Dave Chappelle's new Netflix stand-up comedy special Sticks & Stones premiered on Monday. During his routine, Chappelle says he does not believe Wade Robson and James Safechuck, two men who accused Michael Jackson of childhood sexual abuse in this year's HBO documentary Leaving Neverland.
Chappelle began his comments with "I don't believe these motherfuckers." Read on below, via Pitchfork:
I don’t think he did it. But you know what? Even if he did do it.... You know what I mean? You know what I mean? Eh... I mean, it’s Michael Jackson. I know more than half the people in this room have been molested in their lives. But it wasn’t no goddamn Michael Jackson, was it? This kid got his dick sucked by the King of Pop. All we get is awkward Thanksgivings for the rest of our lives.
Chappelle's bit added that Jackson's case was strengthened by denials made by Macaulay Culkin, who has said he was not abused by Jackson during their frequent association in Culkin's childhood. "Think about that shit," Chappelle says. "You know... I’m not a pedophile. But if I was... Macaulay Culkin’s the first kid I’m fucking, I’ll tell you that right now. I’d be a goddamn hero. 'Hey, that guy over there fucked the kid from Home Alone. And you know hard he is to catch.'”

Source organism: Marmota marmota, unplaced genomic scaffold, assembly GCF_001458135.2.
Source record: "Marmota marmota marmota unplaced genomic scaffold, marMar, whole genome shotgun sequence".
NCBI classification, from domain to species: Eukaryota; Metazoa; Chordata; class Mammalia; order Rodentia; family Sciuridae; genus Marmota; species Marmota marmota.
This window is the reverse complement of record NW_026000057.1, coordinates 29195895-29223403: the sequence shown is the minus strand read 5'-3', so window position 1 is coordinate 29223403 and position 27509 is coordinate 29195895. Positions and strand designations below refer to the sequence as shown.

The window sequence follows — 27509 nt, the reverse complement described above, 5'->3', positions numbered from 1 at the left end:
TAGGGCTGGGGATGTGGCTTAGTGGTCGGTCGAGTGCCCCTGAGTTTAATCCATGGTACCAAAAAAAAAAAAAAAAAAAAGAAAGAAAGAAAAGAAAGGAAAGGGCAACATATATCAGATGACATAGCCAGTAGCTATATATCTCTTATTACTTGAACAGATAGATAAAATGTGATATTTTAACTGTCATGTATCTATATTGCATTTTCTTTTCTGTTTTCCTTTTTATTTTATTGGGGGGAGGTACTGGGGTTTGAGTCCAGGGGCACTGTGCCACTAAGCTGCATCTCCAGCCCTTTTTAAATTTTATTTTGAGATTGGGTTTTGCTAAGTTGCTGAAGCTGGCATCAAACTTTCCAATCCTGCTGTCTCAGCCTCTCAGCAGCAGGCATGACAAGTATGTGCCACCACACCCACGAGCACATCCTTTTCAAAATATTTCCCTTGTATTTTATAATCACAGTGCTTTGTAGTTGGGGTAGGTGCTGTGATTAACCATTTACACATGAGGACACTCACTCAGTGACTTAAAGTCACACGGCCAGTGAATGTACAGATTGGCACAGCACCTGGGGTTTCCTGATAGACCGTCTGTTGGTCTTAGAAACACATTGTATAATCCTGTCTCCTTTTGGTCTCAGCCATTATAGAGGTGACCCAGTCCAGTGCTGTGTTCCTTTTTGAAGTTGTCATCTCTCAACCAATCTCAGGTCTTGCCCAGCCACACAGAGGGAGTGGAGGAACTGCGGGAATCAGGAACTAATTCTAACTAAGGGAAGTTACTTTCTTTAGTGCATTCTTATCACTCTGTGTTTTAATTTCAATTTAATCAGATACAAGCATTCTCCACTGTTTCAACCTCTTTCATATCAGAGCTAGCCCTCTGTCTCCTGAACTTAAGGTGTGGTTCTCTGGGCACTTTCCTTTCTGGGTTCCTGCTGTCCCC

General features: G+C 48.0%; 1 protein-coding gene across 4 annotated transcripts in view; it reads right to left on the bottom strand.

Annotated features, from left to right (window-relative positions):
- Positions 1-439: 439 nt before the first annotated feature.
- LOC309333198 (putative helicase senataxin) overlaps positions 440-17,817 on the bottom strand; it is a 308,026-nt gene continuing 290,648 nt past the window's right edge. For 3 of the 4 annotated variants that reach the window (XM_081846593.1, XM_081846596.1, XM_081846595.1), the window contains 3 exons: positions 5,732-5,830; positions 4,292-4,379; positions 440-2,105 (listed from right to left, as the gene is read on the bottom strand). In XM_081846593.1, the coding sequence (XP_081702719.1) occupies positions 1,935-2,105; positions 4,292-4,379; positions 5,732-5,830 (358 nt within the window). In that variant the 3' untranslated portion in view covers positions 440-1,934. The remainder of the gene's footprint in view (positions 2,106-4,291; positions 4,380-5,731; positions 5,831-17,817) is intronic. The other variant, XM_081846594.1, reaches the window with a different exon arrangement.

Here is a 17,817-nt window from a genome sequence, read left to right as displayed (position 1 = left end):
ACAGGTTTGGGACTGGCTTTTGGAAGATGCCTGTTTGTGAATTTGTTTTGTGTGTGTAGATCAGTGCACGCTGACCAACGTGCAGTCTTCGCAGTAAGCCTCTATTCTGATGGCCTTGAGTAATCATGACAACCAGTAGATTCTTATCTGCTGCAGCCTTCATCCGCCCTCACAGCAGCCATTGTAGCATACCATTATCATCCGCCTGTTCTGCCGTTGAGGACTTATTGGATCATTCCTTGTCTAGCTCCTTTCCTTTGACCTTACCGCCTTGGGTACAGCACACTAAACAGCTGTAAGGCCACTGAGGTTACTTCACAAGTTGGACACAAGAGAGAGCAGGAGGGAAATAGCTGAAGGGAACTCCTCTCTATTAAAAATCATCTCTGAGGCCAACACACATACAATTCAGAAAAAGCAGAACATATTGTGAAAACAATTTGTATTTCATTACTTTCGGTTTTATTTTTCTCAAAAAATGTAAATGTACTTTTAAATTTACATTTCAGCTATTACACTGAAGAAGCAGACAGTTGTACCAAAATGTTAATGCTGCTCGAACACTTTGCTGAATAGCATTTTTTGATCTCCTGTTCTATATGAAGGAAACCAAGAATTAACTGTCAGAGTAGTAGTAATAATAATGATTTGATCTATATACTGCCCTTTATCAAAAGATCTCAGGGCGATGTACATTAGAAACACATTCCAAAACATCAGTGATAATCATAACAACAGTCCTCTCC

Both Wade Robson and James Safechuck issued statements to TMZ in response to Chappelle's material. "I'm heartbroken for all those children who look to see how they will be received when they finally find the courage to speak out about their sexual abuse," Safechuck said. "I just want to reach out to other survivors and let them know that we can't let this type of behavior silence us. Together we are strong."
Robson said: "He can say whatever he wants. It reveals him, not us." Vince Finaldi, Robson's lawyer, added: "Although Mr. Chappelle is entitled to his opinions, however misinformed they may be, it’s unfortunate that he has chosen to use his platform to shame sexual abuse victims, and spread his ignorance of sexual abuse and the way it is perpetrated upon children, in an attempt to resurrect his career."
Chappelle's new riffs on Jackson's innocence bears some similarity to jokes he made in 2004's special For What It's Worth.